Director: John Michael McDonagh
Cast: Brendan Gleeson, Chris O’Dowd, Kelly Reilly, Dylan Moran and Aiden Gillen
Running Time: 101 minutes
Release Date: April 11th
Calvary begins on just about the tensest opening scene in film history. Claustrophobically boxed into a confessional, an intrusive close-up lingers on Father James Lavelle as he’s told courtly and chillingly that he’ll be murdered in seven days time. He takes it rather well, all things considered, spending the next week not calling the police but interacting with townsfolk and getting his house in order.
John Michael McDonagh frames his story around a central mystery but then largely ignores it. Similar to David Lynch’s approach to Laura Palmer’s murder in Twin Peaks, he’s more interested in exploring the many idiosyncratic inhabitants of the small country town — from a 10-year-old who dabble in water colours to an atheist nurse, New York accented male prostitute and hormonal eunuch — and their confrontations with each other. Characters share the flavour for high articulation that exists in John Michael and his brother Martin’s movies; exploring themes of death, substance dependency, adultery and self-abuse. (There’s even a brief moment that alludes to the possible existence of a McDonagh-verse.)
At first glance Calvary looks a movie that might elicit uproar from the Catholic Church but on closer examination, that umbrage might soon abate into light support. And that’s largely down to Brendan Gleeson. He carries the movie as graciously as his character lugs the great burden of sin of all he meets. Warm, kind and gentle; he’s everything you expect not to see of a fictional clergy member in this day and age. Child abuse is certainly addressed, both as a plot catalyst and in a moment that crushes both you and Lavelle when handled by Gleeson.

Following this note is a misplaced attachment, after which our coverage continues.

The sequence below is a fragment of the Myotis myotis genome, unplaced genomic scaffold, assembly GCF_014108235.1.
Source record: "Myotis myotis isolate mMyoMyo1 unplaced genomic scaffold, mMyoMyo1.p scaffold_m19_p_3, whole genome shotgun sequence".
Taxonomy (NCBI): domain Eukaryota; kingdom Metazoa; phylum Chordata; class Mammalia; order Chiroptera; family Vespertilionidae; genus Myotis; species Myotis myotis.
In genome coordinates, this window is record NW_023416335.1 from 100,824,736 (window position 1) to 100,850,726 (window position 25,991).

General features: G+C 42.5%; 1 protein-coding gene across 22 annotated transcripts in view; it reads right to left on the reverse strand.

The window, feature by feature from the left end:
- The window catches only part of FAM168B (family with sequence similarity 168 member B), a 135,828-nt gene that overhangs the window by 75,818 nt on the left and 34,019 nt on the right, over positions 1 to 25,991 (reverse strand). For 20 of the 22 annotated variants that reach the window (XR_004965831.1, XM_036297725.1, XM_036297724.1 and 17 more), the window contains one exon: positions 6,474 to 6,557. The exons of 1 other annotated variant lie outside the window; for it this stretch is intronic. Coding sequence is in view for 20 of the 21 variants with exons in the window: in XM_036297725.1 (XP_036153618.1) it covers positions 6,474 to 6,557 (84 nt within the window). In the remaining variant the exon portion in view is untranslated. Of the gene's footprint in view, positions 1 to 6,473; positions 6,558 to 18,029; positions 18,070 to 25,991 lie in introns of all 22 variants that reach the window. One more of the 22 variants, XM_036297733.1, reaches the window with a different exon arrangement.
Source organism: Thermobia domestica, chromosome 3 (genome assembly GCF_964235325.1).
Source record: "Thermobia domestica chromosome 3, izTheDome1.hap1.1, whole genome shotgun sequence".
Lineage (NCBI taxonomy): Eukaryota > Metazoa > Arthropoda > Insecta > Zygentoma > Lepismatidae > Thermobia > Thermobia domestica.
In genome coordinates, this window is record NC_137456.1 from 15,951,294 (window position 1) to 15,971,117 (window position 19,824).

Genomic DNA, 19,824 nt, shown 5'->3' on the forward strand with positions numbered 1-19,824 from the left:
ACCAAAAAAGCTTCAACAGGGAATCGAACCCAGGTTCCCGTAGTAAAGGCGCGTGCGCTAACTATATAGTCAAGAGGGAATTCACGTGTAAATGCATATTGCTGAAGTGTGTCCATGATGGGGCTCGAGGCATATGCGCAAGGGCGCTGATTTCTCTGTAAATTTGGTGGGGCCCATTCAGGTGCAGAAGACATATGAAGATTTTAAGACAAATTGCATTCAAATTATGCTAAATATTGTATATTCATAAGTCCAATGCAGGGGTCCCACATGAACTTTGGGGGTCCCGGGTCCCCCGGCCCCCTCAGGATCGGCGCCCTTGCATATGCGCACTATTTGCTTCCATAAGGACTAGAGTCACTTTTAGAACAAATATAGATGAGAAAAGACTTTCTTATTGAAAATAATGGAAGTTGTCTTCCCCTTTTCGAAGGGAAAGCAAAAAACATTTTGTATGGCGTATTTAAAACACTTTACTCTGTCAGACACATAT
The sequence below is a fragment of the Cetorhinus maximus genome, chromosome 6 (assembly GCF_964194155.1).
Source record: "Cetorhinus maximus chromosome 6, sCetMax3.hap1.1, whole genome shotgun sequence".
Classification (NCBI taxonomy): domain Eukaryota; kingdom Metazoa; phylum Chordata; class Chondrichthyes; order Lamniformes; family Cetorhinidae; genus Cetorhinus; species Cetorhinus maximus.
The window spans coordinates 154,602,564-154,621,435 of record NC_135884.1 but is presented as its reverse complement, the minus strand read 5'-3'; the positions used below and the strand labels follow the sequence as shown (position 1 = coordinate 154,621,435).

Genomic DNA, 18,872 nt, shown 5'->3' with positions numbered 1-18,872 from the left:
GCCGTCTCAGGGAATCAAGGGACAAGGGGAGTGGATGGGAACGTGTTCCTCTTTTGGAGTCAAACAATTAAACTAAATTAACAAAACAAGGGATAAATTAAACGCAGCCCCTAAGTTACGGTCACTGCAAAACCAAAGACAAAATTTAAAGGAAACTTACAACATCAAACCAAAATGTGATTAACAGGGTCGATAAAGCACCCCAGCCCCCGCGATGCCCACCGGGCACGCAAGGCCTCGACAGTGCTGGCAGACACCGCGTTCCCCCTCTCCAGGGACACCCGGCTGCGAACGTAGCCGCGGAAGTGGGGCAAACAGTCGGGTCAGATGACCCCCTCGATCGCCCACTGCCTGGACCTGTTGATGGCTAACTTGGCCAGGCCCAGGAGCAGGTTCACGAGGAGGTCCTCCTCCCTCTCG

If there’s a fault in Calvary, it’s that Gleeson’s performance and character are so strong and well rounded that the rest of the cast pale in comparison. They also collectively play some exceptionally awful people — Gomorrah reborn on the west coast of Ireland. Dylan Moran and Chris O’Dowd work best within their roles; the former an ostentatious, self-loathing banker, the latter a potentially wife-beating butcher. Of the bad, Gleeson’s son, Domhnall, shares a scene with his father that sits awkwardly in the narrative. And then there’s Aiden Gillen, whose Carcetti credit has surely run out by now. His performance is ridiculously crass, like bad performance art that only he’s in on.
McDonagh’s film is billed as a black comedy, but if this is black, then all before it were just very, very, very, very, very dark blue. An uneasy sense of dread clouds the movie and seldom leaves. Light moments fleet in and out; Lavelle’s moments with his troubled daughter (Kelly Reilly, airdropped from the set of Flight) have warmth and humour over the general melancholia. Entering with expectations of The Guard 2.0 will leave you shocked, perhaps even miffed; open-mindedness will reveal another important piece in an exciting time for Irish cinema.